Puff, puff, pass: Hempology motion fails to get the green light

Campus News
Students exercised their democratic right in full force to oppose a motion ratifying Hempology 101 as a constituency organization at the AGM on Oct. 27. Photo by Myles Sauer
Students exercised their democratic right in full force to oppose a motion ratifying Hempology 101 as a constituency organization at the AGM on Oct. 27. Photo by Myles Sauer

After a prolonged and slightly circular debate, a motion to add Hempology 101 to the existing UVSS constituency groups failed to pass at the society’s Annual General Meeting (AGM) on Thursday, Oct. 27.

The motion was added to the agenda after Hempology 101, a student club, gathered a petition with the requisite number of student signatures and presented it to the UVSS board of directors.

And with meeting attendance at one point reaching 199 members, far beyond the amount needed for quorum, it was all but certain that debate around the motion would be thorough.

Club president makes the case for ratification

Joe Howie, Hempology 101 president, was the first to speak to the motion, and read a prepared speech that was passed around to those in attendance.

“We understand that many people in this room do not understand why the Hempology 101 club feels as though they should be considered an advocacy group,” Howie said. “Hopefully by the end of this speech we will be able to both clarify our club’s position and demonstrate the need for a cannabis advocacy group here at the University of Victoria.”

Howie, visibly nervous and having to pause at many points, went on to explain ways in which cannabis users are marginalized, whether it’s through current drug laws, social stigma, or for other reasons.

At one point, a member of the assembly objected to the reading of papers, a particular clause of Robert’s Rules. James Coccola, chair of the meeting and former UVSS chairperson, ruled that Howie required permission from the assembly to continue reading from his written speech.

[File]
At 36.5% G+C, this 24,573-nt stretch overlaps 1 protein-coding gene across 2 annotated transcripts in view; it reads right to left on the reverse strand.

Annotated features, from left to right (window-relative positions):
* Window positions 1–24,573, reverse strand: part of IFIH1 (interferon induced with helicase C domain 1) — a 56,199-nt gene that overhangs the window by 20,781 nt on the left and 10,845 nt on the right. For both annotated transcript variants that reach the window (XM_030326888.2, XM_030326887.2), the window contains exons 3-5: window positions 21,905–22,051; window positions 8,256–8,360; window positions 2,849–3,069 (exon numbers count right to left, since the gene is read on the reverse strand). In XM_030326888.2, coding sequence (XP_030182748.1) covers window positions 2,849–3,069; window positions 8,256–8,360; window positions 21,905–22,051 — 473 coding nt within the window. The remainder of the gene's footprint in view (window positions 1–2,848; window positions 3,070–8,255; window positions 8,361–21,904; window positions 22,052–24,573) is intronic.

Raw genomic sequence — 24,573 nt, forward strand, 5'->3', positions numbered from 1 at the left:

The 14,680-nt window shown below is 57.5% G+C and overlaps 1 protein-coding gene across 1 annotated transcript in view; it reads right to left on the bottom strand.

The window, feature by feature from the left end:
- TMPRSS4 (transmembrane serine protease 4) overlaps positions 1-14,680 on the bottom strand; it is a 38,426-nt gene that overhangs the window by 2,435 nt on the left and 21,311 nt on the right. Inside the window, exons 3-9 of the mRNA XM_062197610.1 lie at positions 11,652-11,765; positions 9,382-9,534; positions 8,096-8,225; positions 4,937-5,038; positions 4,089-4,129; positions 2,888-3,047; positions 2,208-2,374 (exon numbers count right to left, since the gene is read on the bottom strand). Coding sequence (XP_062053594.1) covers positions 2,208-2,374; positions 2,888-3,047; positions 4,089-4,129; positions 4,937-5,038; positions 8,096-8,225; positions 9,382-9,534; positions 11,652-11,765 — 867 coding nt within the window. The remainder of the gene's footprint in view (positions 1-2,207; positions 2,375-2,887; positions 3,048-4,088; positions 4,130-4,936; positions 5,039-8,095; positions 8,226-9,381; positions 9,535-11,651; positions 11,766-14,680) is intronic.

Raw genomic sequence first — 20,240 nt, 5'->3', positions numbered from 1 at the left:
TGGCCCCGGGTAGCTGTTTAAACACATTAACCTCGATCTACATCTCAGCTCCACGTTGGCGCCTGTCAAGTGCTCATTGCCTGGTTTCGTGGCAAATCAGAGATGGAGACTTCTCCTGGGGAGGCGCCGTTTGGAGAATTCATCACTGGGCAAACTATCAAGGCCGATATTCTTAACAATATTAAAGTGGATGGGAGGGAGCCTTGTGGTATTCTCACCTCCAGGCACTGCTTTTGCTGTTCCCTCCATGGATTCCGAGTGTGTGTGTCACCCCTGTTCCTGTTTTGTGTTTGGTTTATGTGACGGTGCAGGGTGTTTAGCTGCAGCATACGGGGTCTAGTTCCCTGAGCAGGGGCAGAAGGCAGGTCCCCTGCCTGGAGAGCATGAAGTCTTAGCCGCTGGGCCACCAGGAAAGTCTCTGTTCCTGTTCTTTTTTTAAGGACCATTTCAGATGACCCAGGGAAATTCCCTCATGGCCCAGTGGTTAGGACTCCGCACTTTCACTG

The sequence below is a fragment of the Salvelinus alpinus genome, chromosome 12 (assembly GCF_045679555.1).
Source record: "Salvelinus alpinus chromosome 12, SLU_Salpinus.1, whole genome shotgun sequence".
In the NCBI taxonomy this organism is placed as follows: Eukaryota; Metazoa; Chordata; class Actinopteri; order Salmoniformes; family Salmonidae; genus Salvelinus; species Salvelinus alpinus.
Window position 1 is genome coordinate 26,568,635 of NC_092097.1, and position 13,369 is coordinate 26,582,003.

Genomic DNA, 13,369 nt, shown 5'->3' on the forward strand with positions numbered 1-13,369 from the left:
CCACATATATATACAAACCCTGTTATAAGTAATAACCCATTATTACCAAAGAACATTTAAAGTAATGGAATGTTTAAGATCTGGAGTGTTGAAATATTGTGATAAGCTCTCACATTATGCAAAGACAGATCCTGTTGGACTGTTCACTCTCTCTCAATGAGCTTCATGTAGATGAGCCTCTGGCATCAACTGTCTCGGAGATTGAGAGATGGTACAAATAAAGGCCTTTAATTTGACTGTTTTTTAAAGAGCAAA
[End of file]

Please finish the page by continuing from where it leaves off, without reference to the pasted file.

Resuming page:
After a quick vote, Howie was allowed to continue, but only made it partway through the rest of his speech before his speaking time ran out. In the written version of the speech, Howie writes that ratifying Hempology 101 as an advocacy group “[would] bring greater support and awareness for cannabis culture to campus.”

Opposition from other advocacy groups made clear

When it came time for other members to speak to the motion, many were opposed. Daphne Shaed, a Third Space coordinator, called the club out for claiming they’re oppressed when they’ve been allowed to smoke on campus grounds without issue, despite cannabis still being illegal. Cannabis users have a “whole fucking lot of liberty,” she said.

Many of those opposing the motion expressed similar sentiment. Lux West, UVic Pride office coordinator, pointed out that none of the other advocacy group members that got up to speak were in favour of the motion. “I wonder if that’s because they don’t trust Hempology to advocate for them,” West said.

One Indigenous student who took the mic said, “You don’t want to need an advocacy group. Trust me. It’s not fun being Indigenous, disabled, queer, trans, being racialized. It’s something that we fight for.”

After numerous other speakers, and an attempt to halt debate and call the motion to question, Howie returned to the mic to say that the club had “great respect” for other advocacy groups, and didn’t want to infringe on their work, and only wanted to be recognized.

It was not enough, however. When the issue finally came to a vote, it was decisive: motion opposed.

With that, a mass exodus of Hempology 101 supporters ensued, leaving the meeting below quorum. The agenda then skipped over ordinary resolutions straight to director’s reports and question period.

Club plans to continue with advocacy work

Ted Smith, founder of Hempology 101 and local cannabis advocate, said he wasn’t too surprised by the results. “It’s frustrating to hear people who are marginalized for other reasons say that we’re not being marginalized enough. But it is what it is.”

Echoing Howie’s own comments from the meeting, Smith said even when legal protections for marginalized groups are put in place, social discrimination lingers. “When black people were not kept as slaves anymore, they weren’t given the vote right away. They weren’t allowed to sit at the front of the bus. There were years where they had to fight every inch of the way.”

“The level of harassment and discrimination that we’re facing as cannabis users is greater than all these other people that are complaining that we don’t deserve a seat at the table,” he said.

Howie was not available for comment at press time. But moving forward, Smith said the club will continue with its regular activities, and is planning an all-candidates forum on cannabis legalization for early next year. As for the critics that say Hempology 101 doesn’t do enough work with advocacy groups, Smith said the club is open reaching out.

“I guess we haven’t really gone out and openly engaged with other clubs a lot, but it’s something we’re willing to partner and work with people as much as we can,” he admitted. “I’m not really sure what it is exactly that would be expecting us to do, but certainly we’re open and willing to work with anybody.”